Whole-genome sequence variation, population structure and demographic history of the Dutch population
Nature Genetics , Volume 46 p. 818- 825
Whole-genome sequencing enables complete characterization of genetic variation, but geographic clustering of rare alleles demands many diverse populations be studied. Here we describe the Genome of the Netherlands (GoNL) Project, in which we sequenced the whole genomes of 250 Dutch parent-offspring families and constructed a haplotype map of 20.4 million single-nucleotide variants and 1.2 million insertions and deletions. The intermediate coverage (~13×) and trio design enabled extensive characterization of structural variation, including midsize events (30–500 bp) previously poorly catalogued and de novo mutations. We demonstrate that the quality of the haplotypes boosts imputation accuracy in independent samples, especially for lower frequency alleles. Population genetic analyses demonstrate fine-scale structure across the country and support multiple ancient migrations, consistent with historical changes in sea level and flooding. The GoNL Project illustrates how single-population whole-genome sequencing can provide detailed characterization of genetic variation and may guide the design of future population studies.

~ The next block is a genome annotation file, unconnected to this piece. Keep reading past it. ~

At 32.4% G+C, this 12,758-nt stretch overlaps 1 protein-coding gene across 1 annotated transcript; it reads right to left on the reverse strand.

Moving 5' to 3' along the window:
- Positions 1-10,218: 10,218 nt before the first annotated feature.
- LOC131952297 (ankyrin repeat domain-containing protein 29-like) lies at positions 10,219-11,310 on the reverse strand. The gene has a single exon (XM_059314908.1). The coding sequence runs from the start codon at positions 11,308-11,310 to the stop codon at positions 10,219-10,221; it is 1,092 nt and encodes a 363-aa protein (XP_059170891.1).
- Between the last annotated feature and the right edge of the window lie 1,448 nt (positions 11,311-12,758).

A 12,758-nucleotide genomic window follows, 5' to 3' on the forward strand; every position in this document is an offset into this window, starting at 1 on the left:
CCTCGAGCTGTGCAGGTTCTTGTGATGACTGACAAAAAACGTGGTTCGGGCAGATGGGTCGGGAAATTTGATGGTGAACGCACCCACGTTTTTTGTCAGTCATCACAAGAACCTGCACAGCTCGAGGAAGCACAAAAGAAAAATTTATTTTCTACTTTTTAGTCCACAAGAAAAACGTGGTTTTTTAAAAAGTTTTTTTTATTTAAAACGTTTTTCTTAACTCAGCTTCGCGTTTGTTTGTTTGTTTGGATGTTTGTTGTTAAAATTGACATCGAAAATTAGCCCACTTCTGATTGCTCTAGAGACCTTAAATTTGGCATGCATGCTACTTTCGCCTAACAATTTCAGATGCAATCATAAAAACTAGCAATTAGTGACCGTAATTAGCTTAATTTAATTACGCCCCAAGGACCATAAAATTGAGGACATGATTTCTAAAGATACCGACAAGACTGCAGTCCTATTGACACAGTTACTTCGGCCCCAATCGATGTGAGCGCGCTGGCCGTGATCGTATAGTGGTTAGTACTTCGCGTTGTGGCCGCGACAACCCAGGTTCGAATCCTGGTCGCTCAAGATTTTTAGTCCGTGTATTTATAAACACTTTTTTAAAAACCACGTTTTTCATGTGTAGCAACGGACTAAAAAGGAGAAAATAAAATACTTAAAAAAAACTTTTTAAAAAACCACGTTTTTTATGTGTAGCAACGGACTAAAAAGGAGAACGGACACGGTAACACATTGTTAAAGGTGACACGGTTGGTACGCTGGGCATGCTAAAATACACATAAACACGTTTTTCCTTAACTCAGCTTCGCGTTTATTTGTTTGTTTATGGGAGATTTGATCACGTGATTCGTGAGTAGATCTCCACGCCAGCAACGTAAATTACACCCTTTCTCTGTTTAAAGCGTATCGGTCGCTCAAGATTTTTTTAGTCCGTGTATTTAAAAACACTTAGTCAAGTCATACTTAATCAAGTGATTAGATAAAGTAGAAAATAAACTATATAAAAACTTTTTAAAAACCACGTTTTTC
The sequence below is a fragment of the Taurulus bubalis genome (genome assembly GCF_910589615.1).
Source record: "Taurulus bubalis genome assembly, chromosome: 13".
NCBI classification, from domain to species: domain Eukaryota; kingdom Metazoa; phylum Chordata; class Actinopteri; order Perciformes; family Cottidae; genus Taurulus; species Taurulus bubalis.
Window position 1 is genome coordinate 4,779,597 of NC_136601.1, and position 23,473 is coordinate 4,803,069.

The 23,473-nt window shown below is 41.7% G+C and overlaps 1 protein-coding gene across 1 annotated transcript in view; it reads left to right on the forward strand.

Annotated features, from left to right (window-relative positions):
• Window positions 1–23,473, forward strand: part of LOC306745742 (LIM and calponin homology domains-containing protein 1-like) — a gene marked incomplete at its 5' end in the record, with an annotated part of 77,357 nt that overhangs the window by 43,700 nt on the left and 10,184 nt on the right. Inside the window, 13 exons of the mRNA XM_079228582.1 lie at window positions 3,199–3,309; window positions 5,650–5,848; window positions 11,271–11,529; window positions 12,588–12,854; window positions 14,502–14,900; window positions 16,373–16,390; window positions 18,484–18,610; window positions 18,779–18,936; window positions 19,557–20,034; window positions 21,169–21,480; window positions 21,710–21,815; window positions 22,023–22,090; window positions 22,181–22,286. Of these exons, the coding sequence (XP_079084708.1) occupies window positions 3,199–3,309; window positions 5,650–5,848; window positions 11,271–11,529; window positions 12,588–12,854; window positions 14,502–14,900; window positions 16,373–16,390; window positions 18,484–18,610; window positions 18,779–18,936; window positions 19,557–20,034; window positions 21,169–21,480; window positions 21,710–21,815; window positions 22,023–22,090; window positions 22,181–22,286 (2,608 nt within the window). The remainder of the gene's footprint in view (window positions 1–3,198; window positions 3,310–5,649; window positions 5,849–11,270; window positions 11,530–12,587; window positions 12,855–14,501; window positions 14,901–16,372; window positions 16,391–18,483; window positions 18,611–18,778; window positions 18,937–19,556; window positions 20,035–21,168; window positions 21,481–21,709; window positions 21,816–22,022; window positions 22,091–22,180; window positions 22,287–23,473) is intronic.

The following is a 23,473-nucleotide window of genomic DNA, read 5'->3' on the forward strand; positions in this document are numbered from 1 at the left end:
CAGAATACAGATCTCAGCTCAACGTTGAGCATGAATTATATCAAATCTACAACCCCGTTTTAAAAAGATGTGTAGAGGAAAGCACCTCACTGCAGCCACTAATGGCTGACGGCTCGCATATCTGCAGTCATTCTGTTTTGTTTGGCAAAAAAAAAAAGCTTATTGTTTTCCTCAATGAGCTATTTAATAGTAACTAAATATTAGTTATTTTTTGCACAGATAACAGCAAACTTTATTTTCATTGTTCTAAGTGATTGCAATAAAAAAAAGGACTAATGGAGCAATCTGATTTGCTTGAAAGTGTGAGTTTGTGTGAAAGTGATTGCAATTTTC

|Life Sciences (theme 5)|
|Nature Publ. Co.|
|Tobias Marschall and Alexander Schoenhuth are included in the Genome of the Netherlands (GoNL) Consortium as authors, the GoNL Consortium is the only author.|
|Organisation||Life Sciences and Health|
The Genome of the Netherlands Consortium, ., Marschall, T, & Schönhuth, A. (2014). Whole-genome sequence variation, population structure and demographic history of the Dutch population. Nature Genetics, 46, 818–825.